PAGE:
Then, in 1986, Taylor returned to NYCB for the express purpose of reconstructing the infamous, insect-like solo on a member of the Company. After attending classes and becoming acquainted with the dancers, he selected Peter Frame, then a soloist, and the difficult work began. With no recordings of his original performances, Taylor relied solely on his recollections and extensive notes (including stick-figure drawings) he’d made while creating the solo with Balanchine. Frame learned from Taylor in Taylor’s studio, which, unlike the typical ballet rehearsal space, did not include a mirror, and required Frame to “feel” the solo in his body, rather than seeing himself enacting it; and just as Frame had to become adjusted to this modern-dance environment, Taylor adjusted the solo as he recreated it on Frame’s ballet dancer’s body. Rather than a one-to-one, perfect recreation, the solo, in a sense, came alive, a true re-creation.
Frame would go on to dance the Variations solo in NYCB’s performances of Episodes through 1989, just prior to his retirement from the stage in 1990. NYCB continued to present Episodes but from then on, the solo was no longer included, and it seemed exiled, again, to a life lived only in the past.
Until 2014, that is, when Frame was invited to reconstruct the solo on several dancers at Miami City Ballet. As he recalled at the time, “When I was first presented with the solo, I had only ten days to learn it before performing. Luckily for these men, after I taught it, they would have plenty of time to integrate the 8-minute solo; digest the intricacies of the steps; learn the sounds of the challenging Webern score—challenging, since there are no counts; and then become accustomed to dancing in bare feet.” One of these dancers was Jovani Furlan, at that time a soloist with MCB. The experience of learning the Episodes solo left a lasting impression on Furlan, who describes Frame as a mentor, teacher, and guide; “He really wanted to nurture [dancers’] humanity, the way they approached dance with their humanity.”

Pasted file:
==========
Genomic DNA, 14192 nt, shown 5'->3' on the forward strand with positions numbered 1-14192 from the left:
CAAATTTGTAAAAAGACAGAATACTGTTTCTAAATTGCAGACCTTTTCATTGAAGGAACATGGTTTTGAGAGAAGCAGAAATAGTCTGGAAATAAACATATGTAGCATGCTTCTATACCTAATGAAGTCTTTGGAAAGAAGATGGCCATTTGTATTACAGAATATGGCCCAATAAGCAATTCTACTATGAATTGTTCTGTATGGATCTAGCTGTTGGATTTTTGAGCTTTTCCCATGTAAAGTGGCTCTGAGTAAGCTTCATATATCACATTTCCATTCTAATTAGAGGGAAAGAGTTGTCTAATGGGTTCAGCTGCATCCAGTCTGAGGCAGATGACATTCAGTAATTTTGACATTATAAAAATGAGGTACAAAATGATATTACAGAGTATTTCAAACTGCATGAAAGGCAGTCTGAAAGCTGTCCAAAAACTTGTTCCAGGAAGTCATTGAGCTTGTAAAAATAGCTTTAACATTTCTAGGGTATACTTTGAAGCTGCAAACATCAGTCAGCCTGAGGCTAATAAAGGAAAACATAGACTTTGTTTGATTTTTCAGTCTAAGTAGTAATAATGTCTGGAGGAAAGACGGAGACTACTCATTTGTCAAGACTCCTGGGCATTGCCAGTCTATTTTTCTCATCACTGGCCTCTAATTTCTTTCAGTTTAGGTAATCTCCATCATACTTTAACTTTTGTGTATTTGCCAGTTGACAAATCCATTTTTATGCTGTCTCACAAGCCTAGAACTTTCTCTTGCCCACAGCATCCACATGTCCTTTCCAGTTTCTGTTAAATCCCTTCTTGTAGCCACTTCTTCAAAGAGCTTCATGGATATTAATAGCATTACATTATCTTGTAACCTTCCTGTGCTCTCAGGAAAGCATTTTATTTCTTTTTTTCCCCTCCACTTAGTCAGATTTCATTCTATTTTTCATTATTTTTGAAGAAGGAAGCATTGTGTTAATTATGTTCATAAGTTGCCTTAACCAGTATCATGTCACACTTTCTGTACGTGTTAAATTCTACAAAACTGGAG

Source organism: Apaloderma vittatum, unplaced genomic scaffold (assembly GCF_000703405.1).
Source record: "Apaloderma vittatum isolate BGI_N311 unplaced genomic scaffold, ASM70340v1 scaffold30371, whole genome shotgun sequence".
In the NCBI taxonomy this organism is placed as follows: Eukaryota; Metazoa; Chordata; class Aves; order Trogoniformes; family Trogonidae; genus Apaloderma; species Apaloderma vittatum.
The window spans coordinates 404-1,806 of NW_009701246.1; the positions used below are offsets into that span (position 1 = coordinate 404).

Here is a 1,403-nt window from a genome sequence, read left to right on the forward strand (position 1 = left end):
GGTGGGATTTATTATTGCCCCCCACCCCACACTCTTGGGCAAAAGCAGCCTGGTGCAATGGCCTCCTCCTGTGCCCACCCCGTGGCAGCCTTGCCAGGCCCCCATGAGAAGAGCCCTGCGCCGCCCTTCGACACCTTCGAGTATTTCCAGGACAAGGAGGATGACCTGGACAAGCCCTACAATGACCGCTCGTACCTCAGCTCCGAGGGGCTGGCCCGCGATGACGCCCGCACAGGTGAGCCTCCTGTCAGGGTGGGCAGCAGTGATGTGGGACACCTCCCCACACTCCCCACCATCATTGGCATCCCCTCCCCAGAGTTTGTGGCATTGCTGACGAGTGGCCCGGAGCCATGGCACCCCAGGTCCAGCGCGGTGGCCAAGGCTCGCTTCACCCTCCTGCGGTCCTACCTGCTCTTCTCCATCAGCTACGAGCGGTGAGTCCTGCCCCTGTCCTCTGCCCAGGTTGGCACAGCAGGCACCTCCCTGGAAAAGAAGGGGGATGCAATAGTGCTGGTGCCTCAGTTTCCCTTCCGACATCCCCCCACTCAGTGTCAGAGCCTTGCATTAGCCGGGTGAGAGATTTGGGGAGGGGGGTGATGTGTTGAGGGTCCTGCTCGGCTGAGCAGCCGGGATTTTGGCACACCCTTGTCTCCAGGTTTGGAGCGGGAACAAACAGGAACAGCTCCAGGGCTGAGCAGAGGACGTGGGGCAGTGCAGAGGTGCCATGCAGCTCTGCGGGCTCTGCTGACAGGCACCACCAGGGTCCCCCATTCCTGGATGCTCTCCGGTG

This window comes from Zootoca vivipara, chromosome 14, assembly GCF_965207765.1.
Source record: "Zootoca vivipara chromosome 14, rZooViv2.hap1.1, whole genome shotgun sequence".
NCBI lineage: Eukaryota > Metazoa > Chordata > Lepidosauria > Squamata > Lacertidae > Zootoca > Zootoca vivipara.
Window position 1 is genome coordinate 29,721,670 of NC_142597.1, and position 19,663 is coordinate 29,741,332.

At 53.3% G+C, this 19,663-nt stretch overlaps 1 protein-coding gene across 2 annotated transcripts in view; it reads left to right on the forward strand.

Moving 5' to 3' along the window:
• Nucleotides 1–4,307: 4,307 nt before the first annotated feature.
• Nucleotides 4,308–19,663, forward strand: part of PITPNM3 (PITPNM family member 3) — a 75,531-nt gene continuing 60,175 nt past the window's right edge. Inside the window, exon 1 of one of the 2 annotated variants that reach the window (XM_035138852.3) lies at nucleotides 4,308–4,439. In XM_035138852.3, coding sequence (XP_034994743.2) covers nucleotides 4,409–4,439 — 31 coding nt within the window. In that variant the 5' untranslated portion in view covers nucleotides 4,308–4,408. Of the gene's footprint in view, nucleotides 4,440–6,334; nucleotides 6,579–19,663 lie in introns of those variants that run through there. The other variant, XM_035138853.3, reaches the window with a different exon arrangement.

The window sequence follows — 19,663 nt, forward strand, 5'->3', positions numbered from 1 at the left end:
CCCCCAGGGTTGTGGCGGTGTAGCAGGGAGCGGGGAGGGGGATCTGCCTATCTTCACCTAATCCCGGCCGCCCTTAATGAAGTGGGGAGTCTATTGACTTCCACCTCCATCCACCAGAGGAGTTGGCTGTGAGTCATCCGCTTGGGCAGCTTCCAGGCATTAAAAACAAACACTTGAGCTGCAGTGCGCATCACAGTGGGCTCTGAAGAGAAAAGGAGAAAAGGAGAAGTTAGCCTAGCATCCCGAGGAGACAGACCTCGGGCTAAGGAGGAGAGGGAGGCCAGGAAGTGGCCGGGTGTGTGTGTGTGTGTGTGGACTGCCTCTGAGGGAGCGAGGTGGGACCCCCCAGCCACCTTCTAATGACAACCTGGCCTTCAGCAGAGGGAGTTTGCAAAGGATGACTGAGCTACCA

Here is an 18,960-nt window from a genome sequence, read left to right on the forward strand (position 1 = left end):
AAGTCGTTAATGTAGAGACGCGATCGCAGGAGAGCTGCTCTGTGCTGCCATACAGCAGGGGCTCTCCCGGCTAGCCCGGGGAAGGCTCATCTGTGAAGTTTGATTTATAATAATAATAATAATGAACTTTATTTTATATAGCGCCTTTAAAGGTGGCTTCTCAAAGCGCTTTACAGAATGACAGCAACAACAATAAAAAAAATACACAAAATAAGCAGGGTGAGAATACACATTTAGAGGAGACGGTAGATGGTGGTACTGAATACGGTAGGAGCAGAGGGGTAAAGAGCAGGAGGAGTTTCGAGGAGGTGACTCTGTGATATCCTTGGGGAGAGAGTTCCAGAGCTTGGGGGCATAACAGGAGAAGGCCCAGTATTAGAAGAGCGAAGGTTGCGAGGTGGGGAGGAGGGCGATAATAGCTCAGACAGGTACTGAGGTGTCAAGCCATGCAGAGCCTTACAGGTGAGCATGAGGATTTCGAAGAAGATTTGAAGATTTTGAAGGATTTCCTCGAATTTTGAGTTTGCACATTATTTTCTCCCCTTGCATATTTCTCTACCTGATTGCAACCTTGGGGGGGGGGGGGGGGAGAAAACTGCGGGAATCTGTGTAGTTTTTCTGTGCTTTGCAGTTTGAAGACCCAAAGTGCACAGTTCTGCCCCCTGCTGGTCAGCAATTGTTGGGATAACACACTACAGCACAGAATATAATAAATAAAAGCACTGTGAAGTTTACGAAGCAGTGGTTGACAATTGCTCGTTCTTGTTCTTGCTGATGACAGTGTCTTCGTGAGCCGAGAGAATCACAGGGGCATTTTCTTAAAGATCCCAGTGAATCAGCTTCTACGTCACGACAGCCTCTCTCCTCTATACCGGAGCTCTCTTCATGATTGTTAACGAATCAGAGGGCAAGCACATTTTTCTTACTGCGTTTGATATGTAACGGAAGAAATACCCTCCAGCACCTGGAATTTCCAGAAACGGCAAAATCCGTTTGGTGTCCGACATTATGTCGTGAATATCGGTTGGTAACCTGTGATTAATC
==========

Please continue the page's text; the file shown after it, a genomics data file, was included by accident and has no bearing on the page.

In the transfer of the dance’s knowledge from Frame to Furlan, a sort of sympathetic magic occurred that transformed Furlan from student into teacher—because as fate would have it, Furlan joined NYCB as a soloist in August 2019, just in time to recreate the solo on its original stage, and to share that process with guest artist and former Paul Taylor dancer Michael Trusnovec. With just two weeks to prepare before joining Trusnovec in the studio, Furlan found that his body “remembered” the solo. Like Taylor and Frame before them, and Balanchine and Taylor before them, Trusnovec and Furlan worked together to again recreate this unique solo. Watching recordings of Frame’s performances from 1986 and 1989 and comparing the differences they observed therein, they recognized that even in Frame’s three years of dancing the solo, changes had been made; for Trusnovec what was distinctively “Taylor” about the movements—whether originally choreographed for him by Balanchine or not—had found its way to the surface, leading him to question whether it was the “real,” original solo after all.
The enigmatic nature of Variations lies in this mystery inherent to its interrupted flow from past into present as much as in its groundbreaking, unusual choreography. The contemporaneous audience of the 1959 premiere remarked on the “inhumanity” of the piece as a whole—Episodes was experienced as a parable on the failings of humans to connect, the sense in which they collide, interact, and fall apart like fast-moving atoms (in a reflection of Balanchine’s admiring description of Webern’s music), often with an intensity, passion, and violence that seems to reverberate in the tension of the choreographed poses. Ironically, the transfer of this very non-human solo has required a deep intimacy between teacher and inheritor—a moment of shared humanity in the face of the choreography’s complexity, which cannot help but shine out from the twists and tangles of its performance.